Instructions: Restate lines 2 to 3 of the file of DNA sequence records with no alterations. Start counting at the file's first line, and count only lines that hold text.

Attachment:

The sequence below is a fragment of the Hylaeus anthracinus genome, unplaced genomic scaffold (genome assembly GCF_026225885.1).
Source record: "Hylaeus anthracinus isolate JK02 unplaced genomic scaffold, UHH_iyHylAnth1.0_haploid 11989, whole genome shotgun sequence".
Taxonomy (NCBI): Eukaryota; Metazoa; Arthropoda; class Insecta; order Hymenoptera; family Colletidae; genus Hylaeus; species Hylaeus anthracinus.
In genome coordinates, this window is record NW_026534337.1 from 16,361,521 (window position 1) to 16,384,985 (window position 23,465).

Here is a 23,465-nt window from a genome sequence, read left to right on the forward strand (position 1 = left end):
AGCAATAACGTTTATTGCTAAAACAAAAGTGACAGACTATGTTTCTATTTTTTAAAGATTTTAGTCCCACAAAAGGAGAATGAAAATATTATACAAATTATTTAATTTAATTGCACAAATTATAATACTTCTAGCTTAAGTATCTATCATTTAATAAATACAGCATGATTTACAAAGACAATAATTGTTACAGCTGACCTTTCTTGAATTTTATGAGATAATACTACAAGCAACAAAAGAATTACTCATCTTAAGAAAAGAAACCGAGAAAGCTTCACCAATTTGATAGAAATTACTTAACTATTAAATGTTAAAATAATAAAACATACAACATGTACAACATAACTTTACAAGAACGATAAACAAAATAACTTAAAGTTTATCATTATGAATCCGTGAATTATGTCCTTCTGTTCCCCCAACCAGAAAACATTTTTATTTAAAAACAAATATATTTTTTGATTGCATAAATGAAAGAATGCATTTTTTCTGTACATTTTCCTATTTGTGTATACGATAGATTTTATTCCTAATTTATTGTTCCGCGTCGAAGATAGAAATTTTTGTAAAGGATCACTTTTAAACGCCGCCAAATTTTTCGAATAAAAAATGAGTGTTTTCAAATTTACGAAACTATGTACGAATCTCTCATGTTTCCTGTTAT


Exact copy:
Source record: "Hylaeus anthracinus isolate JK02 unplaced genomic scaffold, UHH_iyHylAnth1.0_haploid 11989, whole genome shotgun sequence".
Taxonomy (NCBI): Eukaryota; Metazoa; Arthropoda; class Insecta; order Hymenoptera; family Colletidae; genus Hylaeus; species Hylaeus anthracinus.